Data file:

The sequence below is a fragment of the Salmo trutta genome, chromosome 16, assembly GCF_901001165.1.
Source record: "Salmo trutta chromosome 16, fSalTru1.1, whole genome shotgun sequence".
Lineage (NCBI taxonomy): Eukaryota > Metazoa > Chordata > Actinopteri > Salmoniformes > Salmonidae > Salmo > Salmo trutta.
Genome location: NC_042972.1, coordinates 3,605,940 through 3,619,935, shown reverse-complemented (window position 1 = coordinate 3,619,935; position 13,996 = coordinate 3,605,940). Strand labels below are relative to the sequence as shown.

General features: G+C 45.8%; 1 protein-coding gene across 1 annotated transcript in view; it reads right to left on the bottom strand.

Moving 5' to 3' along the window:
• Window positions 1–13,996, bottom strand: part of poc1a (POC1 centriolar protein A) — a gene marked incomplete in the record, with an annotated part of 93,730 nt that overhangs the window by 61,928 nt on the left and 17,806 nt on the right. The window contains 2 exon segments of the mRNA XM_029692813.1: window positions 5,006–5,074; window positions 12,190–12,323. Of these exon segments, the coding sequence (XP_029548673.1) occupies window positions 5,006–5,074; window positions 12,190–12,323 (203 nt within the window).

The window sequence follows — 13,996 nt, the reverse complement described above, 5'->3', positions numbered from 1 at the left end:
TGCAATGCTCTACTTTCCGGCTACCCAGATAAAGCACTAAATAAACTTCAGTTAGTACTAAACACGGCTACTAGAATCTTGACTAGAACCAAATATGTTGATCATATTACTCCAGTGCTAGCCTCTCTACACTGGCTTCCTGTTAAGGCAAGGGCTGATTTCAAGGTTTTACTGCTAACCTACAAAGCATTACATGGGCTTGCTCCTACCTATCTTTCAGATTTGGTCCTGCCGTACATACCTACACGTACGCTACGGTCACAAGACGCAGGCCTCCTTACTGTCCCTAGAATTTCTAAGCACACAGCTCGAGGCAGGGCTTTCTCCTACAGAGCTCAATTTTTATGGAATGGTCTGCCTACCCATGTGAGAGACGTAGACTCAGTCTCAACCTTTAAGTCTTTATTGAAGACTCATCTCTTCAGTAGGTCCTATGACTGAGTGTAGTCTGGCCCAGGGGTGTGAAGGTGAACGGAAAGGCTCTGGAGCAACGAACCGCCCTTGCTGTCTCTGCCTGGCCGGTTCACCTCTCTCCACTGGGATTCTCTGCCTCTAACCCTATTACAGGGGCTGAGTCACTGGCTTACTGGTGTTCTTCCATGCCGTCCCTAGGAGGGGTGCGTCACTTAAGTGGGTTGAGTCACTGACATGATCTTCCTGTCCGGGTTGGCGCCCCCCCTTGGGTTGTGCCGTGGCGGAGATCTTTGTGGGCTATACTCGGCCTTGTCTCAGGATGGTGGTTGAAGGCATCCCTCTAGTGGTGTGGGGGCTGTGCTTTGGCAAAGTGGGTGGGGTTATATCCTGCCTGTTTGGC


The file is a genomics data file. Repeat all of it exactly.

The sequence below is a fragment of the Salmo trutta genome, chromosome 16, assembly GCF_901001165.1.
Source record: "Salmo trutta chromosome 16, fSalTru1.1, whole genome shotgun sequence".
Lineage (NCBI taxonomy): Eukaryota > Metazoa > Chordata > Actinopteri > Salmoniformes > Salmonidae > Salmo > Salmo trutta.
Genome location: NC_042972.1, coordinates 3,605,940 through 3,619,935, shown reverse-complemented (window position 1 = coordinate 3,619,935; position 13,996 = coordinate 3,605,940). Strand labels below are relative to the sequence as shown.

General features: G+C 45.8%; 1 protein-coding gene across 1 annotated transcript in view; it reads right to left on the bottom strand.

Moving 5' to 3' along the window:
• Window positions 1–13,996, bottom strand: part of poc1a (POC1 centriolar protein A) — a gene marked incomplete in the record, with an annotated part of 93,730 nt that overhangs the window by 61,928 nt on the left and 17,806 nt on the right. The window contains 2 exon segments of the mRNA XM_029692813.1: window positions 5,006–5,074; window positions 12,190–12,323. Of these exon segments, the coding sequence (XP_029548673.1) occupies window positions 5,006–5,074; window positions 12,190–12,323 (203 nt within the window).

The window sequence follows — 13,996 nt, the reverse complement described above, 5'->3', positions numbered from 1 at the left end:
TGCAATGCTCTACTTTCCGGCTACCCAGATAAAGCACTAAATAAACTTCAGTTAGTACTAAACACGGCTACTAGAATCTTGACTAGAACCAAATATGTTGATCATATTACTCCAGTGCTAGCCTCTCTACACTGGCTTCCTGTTAAGGCAAGGGCTGATTTCAAGGTTTTACTGCTAACCTACAAAGCATTACATGGGCTTGCTCCTACCTATCTTTCAGATTTGGTCCTGCCGTACATACCTACACGTACGCTACGGTCACAAGACGCAGGCCTCCTTACTGTCCCTAGAATTTCTAAGCACACAGCTCGAGGCAGGGCTTTCTCCTACAGAGCTCAATTTTTATGGAATGGTCTGCCTACCCATGTGAGAGACGTAGACTCAGTCTCAACCTTTAAGTCTTTATTGAAGACTCATCTCTTCAGTAGGTCCTATGACTGAGTGTAGTCTGGCCCAGGGGTGTGAAGGTGAACGGAAAGGCTCTGGAGCAACGAACCGCCCTTGCTGTCTCTGCCTGGCCGGTTCACCTCTCTCCACTGGGATTCTCTGCCTCTAACCCTATTACAGGGGCTGAGTCACTGGCTTACTGGTGTTCTTCCATGCCGTCCCTAGGAGGGGTGCGTCACTTAAGTGGGTTGAGTCACTGACATGATCTTCCTGTCCGGGTTGGCGCCCCCCCTTGGGTTGTGCCGTGGCGGAGATCTTTGTGGGCTATACTCGGCCTTGTCTCAGGATGGTGGTTGAAGGCATCCCTCTAGTGGTGTGGGGGCTGTGCTTTGGCAAAGTGGGTGGGGTTATATCCTGCCTGTTTGGC